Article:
Cultural Influences in the 1890 General Conference Debates

Sometimes even Christians are wrong. Shocker! Christians can have wrong opinions? Yes, we’re only human, and in the case of the 1890 Free Methodist General Conference some of the denomination’s Godly leaders were wrong. I’ve struggle the past few months with how to critique the debate on women’s ordination in the denomination, particularly the 1890 General Conference when the debate was incredibly heated and intense. Yet, I don’t want to say that these men, who were clearly dedicated to their faith and had a heart for service, were evil men. They weren’t evil. What I’ve come to see is that … Continue reading Cultural Influences in the 1890 General Conference Debates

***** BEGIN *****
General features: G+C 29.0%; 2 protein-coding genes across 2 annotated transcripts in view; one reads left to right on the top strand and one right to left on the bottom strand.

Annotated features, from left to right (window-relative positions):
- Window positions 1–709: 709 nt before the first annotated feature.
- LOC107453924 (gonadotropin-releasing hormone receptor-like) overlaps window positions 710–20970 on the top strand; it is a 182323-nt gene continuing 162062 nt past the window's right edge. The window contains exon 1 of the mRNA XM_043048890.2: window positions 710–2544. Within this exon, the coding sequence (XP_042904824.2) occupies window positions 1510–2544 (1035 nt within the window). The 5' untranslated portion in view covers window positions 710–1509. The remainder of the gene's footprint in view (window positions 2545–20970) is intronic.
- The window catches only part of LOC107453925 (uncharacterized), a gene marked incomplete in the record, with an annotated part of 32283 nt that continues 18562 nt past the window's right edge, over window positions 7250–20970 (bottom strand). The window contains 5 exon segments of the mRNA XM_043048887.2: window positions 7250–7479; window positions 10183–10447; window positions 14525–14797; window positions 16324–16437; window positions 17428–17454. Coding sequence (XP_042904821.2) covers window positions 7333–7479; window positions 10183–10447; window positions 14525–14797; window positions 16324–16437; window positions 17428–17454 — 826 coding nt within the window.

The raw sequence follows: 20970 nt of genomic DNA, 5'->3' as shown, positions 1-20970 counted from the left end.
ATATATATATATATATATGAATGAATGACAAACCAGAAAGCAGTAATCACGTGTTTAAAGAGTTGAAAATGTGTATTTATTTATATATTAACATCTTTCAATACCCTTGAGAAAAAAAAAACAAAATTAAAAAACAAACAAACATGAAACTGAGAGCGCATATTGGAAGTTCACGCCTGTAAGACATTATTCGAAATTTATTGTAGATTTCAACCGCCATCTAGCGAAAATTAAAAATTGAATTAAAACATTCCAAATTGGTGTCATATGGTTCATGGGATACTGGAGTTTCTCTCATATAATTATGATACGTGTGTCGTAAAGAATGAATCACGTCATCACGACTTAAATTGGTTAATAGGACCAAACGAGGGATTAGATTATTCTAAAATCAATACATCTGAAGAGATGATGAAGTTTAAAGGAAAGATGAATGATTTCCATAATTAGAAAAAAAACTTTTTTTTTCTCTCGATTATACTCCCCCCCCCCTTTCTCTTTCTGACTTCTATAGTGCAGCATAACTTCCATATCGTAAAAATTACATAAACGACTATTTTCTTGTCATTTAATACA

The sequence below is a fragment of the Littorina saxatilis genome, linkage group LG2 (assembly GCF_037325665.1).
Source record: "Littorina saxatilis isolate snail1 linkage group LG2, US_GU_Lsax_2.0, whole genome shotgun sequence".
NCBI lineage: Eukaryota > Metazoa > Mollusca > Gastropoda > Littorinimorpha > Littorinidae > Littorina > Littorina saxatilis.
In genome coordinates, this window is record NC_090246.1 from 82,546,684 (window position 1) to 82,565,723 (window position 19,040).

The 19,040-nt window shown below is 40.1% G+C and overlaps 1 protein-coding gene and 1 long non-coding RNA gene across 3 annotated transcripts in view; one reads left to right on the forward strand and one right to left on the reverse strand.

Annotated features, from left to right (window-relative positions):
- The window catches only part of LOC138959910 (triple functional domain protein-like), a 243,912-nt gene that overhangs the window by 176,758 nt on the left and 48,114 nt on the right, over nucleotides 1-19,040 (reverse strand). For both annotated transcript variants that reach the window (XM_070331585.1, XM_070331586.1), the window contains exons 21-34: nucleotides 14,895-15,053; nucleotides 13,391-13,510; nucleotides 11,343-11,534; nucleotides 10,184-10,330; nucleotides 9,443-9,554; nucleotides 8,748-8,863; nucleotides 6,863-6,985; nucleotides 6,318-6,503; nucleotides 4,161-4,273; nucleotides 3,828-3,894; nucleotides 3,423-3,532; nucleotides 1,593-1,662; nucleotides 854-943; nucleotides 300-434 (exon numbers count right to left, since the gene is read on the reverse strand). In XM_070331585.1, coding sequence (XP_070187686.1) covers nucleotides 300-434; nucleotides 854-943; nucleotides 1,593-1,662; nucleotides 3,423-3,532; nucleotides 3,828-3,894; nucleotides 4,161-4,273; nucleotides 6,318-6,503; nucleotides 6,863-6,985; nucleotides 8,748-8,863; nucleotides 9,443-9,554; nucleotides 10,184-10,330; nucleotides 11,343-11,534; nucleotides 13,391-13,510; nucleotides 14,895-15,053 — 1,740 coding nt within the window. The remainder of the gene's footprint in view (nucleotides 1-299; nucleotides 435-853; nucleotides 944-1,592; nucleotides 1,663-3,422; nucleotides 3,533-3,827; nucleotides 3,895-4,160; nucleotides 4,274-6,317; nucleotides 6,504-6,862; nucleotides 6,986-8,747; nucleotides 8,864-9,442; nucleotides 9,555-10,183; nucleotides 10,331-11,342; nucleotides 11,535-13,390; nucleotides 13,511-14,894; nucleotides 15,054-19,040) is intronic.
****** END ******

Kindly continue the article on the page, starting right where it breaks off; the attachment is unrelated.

Fighting for Gender Equality in the 1880s “Free Methodist”

B.T. Roberts, the founder of the Free Methodist Church, served as editor of the denominational magazine The Free Methodist from 1887-1890. During that time period he featured women’s original articles, ministry reports and testimonials. Even prior to the denomination officially buying the magazine at the 1886 General Conference it was not unusual to see women’s writings featured in the publication. However, with Roberts as editor I can’t help but feel he specifically featured some articles to promote his platform of Biblical gender equality and women’s ordination. His tenure as the magazine’s editor was during a crucial time. The 1890 General … Continue reading Fighting for Gender Equality in the 1880s “Free Methodist”